It's been going on about a couple of years this thing but I try to ignore it except when I put the tape on and sometimes get a raised eyebrow when it's pink because they've run out of black like at last years West Highland Way Race when John was saying how do you expect to get ninety-five miles when you're limping across the carpark at the start and I say it's going to be OK and it usually is. I'm working on the Joss Naylor principle that when something ails you, you've just to put it to the back of your mind but nowadays it wants to come more to the front of my mind or at least to the side of my knee. So I go along to Karen the physio who has helped me out of a few jams in the past but she says sorry I can't help you this time you'll have to go back and see the Man so I make the appointment.
He says hello I haven't seen you for quite a while things must have been going OK and he's right because he hasn't peered into this keyhole for nearly ten years now but he still wants to know why I'm back of course so I tell him I do a bit of running these days and it's starting to hurt. He questions me and pulls and twists a bit and says these are still pretty good knees really but we'll get a scan how about later this week and then I confess that I'm going ski-ing tomorrow. He doesn't look at me sternly or anything like that because the Man is a skier too and he understands so he says have a good time and see you next week. But I take his note around to the scan people anyway and they say we can do it now if you like so I spend forty-five minutes dozing in the tunnel while it bangs and slurps and then I'm done.
Then I pick up my children who aren't children at all by now and we leave behind our various jobs and better halves and common sense and go to the mountains where we've been for more years than I care to remember now to have fun in the snow. Only this time I say you'll have to go easy with me for I am an old man and I have a knee so we spend the first hour or two making pretty turns on pretty pistes and have vins chauds on the terrace like proper skiers. But it can't last of course and we soon see tempting tracks dropping off somewhere and sidling round somewhere else so we drop off and sidle round and Julia and I discuss what we have come upon, the slope looking rather steep but the snow looking good and we can't see any rocks then John explodes past us all power and flying snow and casual elegance the way he always is and he's fifty yards down the hill before we can say maybe so it isn't maybe any more and we launch off after him. We squish and twist and bounce and arrive all together at the bottom with burning legs and gasping for breath and grins wider than wide as we remember for another year why we come to these places. So in two days of sunshine we ride lifts and ski slopes over most of Meribel and Val Thorens getting back in the evening with aches and memories and eating big dinners and drinks and coming back for more tomorrow and my knee is still there but Joss is winning and that's good enough for now.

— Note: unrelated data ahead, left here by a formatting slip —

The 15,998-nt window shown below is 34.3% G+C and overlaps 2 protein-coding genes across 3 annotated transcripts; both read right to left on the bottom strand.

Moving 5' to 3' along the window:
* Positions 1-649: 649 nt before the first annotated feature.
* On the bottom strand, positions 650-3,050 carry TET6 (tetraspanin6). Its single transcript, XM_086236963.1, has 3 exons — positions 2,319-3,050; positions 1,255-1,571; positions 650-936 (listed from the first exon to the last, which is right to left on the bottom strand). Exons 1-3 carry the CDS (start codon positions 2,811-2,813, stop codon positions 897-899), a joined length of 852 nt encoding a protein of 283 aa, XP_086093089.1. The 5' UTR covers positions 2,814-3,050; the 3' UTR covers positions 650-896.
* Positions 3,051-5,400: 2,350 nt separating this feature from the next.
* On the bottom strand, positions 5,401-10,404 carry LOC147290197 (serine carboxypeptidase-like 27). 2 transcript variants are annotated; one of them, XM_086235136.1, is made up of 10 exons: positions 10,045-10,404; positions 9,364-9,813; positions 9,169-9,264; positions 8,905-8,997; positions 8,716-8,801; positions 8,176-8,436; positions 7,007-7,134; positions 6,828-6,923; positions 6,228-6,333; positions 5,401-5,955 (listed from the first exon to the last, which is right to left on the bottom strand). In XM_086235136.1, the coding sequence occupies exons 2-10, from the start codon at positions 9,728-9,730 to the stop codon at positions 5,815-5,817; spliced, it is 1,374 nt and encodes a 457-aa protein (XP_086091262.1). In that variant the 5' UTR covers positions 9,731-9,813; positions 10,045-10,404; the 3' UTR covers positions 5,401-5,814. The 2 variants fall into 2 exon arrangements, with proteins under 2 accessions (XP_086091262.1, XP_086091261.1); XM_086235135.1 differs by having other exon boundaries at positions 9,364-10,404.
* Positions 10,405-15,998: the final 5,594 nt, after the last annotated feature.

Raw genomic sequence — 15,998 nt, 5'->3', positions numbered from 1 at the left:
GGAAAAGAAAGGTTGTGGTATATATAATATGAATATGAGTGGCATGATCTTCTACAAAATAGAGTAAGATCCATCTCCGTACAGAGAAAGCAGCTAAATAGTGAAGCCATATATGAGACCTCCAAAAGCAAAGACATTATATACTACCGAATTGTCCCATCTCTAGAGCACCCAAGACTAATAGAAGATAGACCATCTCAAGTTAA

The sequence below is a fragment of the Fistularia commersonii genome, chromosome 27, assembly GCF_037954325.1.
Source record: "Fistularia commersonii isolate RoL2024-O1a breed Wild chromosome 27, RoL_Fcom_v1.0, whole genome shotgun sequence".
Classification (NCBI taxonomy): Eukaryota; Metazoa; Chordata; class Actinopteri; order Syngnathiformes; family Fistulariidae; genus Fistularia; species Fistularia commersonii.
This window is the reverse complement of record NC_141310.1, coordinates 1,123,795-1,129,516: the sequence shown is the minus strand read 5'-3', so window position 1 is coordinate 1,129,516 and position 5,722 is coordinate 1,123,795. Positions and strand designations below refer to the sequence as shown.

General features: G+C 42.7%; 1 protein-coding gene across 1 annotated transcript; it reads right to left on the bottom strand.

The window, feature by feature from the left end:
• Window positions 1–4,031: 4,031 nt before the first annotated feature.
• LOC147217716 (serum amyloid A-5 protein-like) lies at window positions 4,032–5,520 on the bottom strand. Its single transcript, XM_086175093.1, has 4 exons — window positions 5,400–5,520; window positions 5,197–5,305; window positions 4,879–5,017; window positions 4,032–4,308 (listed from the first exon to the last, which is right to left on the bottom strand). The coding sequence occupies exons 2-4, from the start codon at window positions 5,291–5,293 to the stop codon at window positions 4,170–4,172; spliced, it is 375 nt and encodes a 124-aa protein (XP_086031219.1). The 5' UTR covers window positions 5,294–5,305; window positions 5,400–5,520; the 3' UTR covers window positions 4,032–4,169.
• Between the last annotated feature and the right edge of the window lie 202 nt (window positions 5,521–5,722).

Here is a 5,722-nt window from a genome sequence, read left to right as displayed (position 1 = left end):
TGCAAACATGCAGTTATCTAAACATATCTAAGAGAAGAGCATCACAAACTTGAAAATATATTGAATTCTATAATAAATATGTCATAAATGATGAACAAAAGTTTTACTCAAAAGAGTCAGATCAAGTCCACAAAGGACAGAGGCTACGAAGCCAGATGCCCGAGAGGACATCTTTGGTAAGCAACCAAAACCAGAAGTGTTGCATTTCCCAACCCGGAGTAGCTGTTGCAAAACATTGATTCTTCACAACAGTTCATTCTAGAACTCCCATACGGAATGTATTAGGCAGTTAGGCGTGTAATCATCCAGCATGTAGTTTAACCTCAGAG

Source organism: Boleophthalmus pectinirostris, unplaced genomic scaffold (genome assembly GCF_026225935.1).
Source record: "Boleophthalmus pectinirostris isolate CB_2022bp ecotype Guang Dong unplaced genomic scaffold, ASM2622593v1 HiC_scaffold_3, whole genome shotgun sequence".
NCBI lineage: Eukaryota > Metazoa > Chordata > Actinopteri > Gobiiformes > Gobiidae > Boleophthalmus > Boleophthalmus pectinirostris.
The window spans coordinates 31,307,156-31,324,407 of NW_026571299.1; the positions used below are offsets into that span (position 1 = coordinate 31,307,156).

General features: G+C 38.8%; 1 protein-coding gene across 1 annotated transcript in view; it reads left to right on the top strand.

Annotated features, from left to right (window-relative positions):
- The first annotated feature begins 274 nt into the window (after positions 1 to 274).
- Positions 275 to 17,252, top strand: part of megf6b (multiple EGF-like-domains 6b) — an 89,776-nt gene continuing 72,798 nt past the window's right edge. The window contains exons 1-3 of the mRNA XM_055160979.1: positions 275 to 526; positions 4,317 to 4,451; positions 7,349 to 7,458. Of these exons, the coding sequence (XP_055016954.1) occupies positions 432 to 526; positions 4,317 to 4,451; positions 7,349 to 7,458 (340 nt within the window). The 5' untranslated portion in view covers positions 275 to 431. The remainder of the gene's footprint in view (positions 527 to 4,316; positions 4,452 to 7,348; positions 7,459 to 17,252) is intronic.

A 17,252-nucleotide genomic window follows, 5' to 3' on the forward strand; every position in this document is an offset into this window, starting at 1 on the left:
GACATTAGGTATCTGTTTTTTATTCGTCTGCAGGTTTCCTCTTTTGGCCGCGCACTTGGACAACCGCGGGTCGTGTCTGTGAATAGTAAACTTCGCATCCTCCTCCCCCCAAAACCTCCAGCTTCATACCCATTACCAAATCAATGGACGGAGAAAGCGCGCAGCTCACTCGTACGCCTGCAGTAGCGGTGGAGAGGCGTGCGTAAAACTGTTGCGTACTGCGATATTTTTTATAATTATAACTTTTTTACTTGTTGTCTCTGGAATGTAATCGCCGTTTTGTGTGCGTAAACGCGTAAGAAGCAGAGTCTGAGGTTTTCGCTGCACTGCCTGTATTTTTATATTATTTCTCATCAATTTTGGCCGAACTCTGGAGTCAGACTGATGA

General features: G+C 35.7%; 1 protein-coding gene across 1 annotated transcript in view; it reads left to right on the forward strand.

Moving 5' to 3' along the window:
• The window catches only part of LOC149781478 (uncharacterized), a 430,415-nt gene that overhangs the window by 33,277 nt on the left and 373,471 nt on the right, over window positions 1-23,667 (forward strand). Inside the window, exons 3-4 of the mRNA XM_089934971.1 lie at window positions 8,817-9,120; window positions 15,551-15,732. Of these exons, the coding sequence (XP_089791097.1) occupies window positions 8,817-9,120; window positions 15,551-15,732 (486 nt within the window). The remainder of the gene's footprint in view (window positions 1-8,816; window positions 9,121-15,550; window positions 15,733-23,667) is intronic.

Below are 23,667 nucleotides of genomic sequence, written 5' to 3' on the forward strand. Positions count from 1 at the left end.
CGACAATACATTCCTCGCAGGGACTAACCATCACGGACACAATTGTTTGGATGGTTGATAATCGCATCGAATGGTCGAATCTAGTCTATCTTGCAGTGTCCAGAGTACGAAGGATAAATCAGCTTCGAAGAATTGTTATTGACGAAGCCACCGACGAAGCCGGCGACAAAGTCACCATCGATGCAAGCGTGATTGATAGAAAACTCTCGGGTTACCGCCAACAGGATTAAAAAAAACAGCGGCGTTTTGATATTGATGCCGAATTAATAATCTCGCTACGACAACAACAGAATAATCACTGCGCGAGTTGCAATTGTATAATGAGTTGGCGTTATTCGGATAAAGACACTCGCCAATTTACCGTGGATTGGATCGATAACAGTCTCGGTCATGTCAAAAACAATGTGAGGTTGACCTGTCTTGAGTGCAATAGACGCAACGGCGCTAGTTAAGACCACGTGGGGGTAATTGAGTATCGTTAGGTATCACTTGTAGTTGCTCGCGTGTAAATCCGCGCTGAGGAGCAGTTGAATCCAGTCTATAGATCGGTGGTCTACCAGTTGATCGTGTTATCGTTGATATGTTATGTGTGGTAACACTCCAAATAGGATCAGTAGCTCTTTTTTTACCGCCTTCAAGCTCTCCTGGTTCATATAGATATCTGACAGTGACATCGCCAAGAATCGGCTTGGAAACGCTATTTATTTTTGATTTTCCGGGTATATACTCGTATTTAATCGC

On Saturday evening we sit in a French bar with French people and drink French beer and watch French and English rugby players doing their best stuff which is exciting but slightly unnerving at the same time if you know what I mean but no-one is disgraced and at the end there are shrugs and smiles and general agreement that we have witnessed a bon match. Then we look outside and see that it's raining and we think the third day of our three will be completely washed away but John says it will be OK we must get up early. So we breakfast at seven thirty and it's still raining exactly like last night but John says trust me it will be OK so we dribble off round to Courchevel 1300 which has trees so you can see in the fog and a long slow rattly old lift and when we arrive at the bottom of the lift there is almost no-one about and the rain is now snow then at the top of the lift there is still almost no-one about and the snow has stopped and there is no fog and a foot of fresh snow everywhere and John doesn't need to say it will be OK because he knows he was right all along and it is going to be very, very OK.
So we spend a long morning damaging as much new snow as we can find and slowly more people come because they have realised that it's OK but now it's nowhere near as OK because they're too late and we leave them what's left and start the trek back to Geneva and home. We're all tired coming off the plane but we know we'll be back next year and John's on his iPhone and saying I shouldn't tell you the Liverpool result so I know the honeymoon is over but you can't have everything.
Monday I go for a run in my forest and feel no knee but it's all fairly straight and flat and I know I have to see the man again on Tuesday. There's no major damage but another bit of cartilage is come loose but sitting in a good enough place and not causing problems and not causing the pains which may go away eventually but ups and downs and twisty bits are still likely to be uncomfortable for a while he says if it was my knee I'd leave it alone for now and it is my knee so I go with his advice thinking I'll have to rely on Joss a bit longer and he says if it really gets worse you know where I am. In the afternoon I run up my hill three times and it's not so bad and I think time to stop worrying about these things now five hundred miles of racing starts with the Hardmoors in less than three weeks just go with the flow and enjoy it. I think of John and the snow, trust me it will be OK.